Sextortion Scandal for Miss Teen USA?

By Alex Distefano

Posted August 22, 2013 in News

(WEB)newsNewly crowned Wolf gets to handle more than just her crown

Despite winning the Miss Teen USA competition earlier in August, Cassidy Wolf is apparently dealing with a nightmare of a scenario. According to the Los Angeles offices of the FBI, the federal agency is investigating whether or not the teen has been the victim of an online plot to extort her of money and/or nude photos.

According to FBI spokesperson Laura Eimiller, the Bureau became involved and opened an investigation into Wolf’s (and others) claims of online sexual harassment and extortion, in March. “This is a pending investigation,” Eimiller told the Weekly. Although no arrests have been made, Eimiller said that authorities have a good idea in terms of a suspect, but declined to give more information. “Our agents believe they’ve identified the source of alleged criminal activity,” she said. “Additional info will be released when charges are filed.”

Wolf said this entire ordeal began around four months ago. It was at that time, she noticed her Facebook account had been hacked. It was shortly after this breach of security that Wolf is said to have got an anonymous e-mail from a man claiming to have hacked into the web camera on her labtop. He said he took pictures of her, according to Eimiller. He then blackmailed her to send him nude pictures; and threatened to share the ones he had if she did not comply. Luckily, Wolf did not comply and reported it to authorities.

Eimiller said that Wolf is not alone, and that the FBI does not believe the suspect targeted celebrities or high profile women. All in all there could be a dozen victims, but Eimiller decline to go into specific details. “It doesn’t appear the suspect was targeting celebrities, Eimiller said. “The additional victims are in the state and outside of CA. I am not able to comment further at this time.”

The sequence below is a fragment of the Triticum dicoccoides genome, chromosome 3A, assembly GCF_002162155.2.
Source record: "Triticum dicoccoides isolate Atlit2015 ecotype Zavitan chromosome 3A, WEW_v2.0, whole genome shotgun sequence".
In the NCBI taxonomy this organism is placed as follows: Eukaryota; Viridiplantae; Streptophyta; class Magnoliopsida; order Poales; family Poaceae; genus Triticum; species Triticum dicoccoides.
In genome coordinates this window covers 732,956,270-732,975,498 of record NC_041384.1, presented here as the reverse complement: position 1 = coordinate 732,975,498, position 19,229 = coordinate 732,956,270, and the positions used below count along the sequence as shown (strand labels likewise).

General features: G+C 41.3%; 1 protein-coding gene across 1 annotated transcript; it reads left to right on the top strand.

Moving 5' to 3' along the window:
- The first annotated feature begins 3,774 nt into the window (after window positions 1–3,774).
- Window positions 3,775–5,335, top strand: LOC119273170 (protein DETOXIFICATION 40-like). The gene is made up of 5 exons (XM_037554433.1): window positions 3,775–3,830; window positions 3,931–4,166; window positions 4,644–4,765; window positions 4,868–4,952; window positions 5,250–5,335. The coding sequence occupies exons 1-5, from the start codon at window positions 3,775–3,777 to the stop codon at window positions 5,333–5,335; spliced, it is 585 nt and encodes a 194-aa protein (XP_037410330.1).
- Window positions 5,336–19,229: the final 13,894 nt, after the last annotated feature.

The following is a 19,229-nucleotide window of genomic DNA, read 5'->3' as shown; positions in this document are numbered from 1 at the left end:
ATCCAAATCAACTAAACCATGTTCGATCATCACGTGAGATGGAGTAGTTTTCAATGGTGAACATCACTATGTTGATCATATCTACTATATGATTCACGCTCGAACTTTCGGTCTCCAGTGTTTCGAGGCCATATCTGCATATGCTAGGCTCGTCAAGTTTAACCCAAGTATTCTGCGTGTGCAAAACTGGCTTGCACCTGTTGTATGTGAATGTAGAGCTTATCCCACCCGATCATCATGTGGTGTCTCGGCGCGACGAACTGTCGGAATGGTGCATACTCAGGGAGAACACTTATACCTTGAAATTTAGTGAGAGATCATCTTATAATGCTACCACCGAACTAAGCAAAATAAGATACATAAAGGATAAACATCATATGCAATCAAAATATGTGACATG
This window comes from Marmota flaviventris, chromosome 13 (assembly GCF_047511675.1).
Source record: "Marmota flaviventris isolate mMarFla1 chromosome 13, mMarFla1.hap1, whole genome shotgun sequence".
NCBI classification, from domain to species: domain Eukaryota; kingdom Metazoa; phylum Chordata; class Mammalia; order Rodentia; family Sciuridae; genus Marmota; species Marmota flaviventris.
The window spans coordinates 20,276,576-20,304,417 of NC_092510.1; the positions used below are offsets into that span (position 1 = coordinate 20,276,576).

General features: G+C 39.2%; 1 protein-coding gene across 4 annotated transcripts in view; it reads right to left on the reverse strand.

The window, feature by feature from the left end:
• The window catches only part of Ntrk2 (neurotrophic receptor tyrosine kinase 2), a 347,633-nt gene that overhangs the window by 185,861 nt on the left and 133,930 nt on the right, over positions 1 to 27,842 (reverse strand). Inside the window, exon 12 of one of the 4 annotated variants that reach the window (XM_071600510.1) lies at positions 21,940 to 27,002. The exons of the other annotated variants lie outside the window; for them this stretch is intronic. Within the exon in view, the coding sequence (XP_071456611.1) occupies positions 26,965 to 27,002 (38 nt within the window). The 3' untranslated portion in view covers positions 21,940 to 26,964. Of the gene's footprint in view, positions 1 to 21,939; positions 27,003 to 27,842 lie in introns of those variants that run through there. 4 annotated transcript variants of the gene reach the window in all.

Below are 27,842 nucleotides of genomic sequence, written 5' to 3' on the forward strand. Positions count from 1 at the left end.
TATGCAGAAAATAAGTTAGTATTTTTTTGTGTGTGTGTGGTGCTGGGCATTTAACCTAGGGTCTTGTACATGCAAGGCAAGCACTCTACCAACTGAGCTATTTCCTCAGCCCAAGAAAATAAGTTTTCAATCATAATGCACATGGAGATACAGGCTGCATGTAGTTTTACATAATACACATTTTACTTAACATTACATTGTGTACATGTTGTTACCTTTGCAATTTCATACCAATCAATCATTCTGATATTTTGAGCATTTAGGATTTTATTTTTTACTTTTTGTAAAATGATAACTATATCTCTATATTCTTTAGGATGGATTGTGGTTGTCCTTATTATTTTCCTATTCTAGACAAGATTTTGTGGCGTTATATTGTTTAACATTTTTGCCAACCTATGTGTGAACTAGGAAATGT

Eimiller said that in this case, each victim had a slightly different experience. “Victims experienced different scenarios,” she said. “However, a hallmark of an extortion case is demand for compromising photos, in many cases nude photos.” Eimiller also said that two men have been successfully prosecuted in the past two years for targeting several women in this way.

According to Eimiller, unfortunately, in the day and age of anonymous hackers, trolls, cyber bullies and stalkers, along with the proliferative use of social media sites like Facebook, these crimes will continue to increase,” Eimiller said. “The FBI is only one of many law enforcement agencies that may receive complaints and investigate.”

Eimiller did not give exact details of how investigators found the suspect, who remains anonymous at this point. “These types of cases generally come to our attention when someone is extorted or realizes their computer has been compromised,” Eimiller said. “We don’t discuss investigative techniques, but our agents use a combination of computer forensic analysis and good old detective work. The victims coming forward are also crucial to law enforcement learning about activity.”

Although there have not been tons of cases she has been aware of, Eimiller said it is a growing problem. “We have successfully prosecuted at least two men in past couple of years for targeting several women,” she said. “As technology increases so do the cases. Awareness about the problem has helped in preventing victimization.”

Wolf meanwhile, said in various news reports and interviews that she would use her position as the newly crowned Miss Teen USA to speak out against cyber bullying, extortion and other forms of criminal online harassment.

Wolf, who recently graduated from Great Oak High School in Temecula, told NBC’s “Today” web site that this ordeal began before she won the crown of the Miss Teen USA pageant. “I was just a normal girl in high school. This next year I’m just so excited to be able to share my story and raise awareness in young teens about what can happen.”

Eimiller said that although a situation like this might feel humiliating, or can be embarrassing, anyone who has been victimized has to report it. “Victims can only stop additional victimization by telling authorities, a parent or trusted friend to seek help,” she said. “Also, your computer should be up to date in terms of preventive measures (anti-virus, firewalls), but signs of a problem can be as minor as responding to an e-mail solicitation or noticing something amiss on a computer. Clearly if someone contacts a target demanding info, money or photos, that should be an indication of a problem.”


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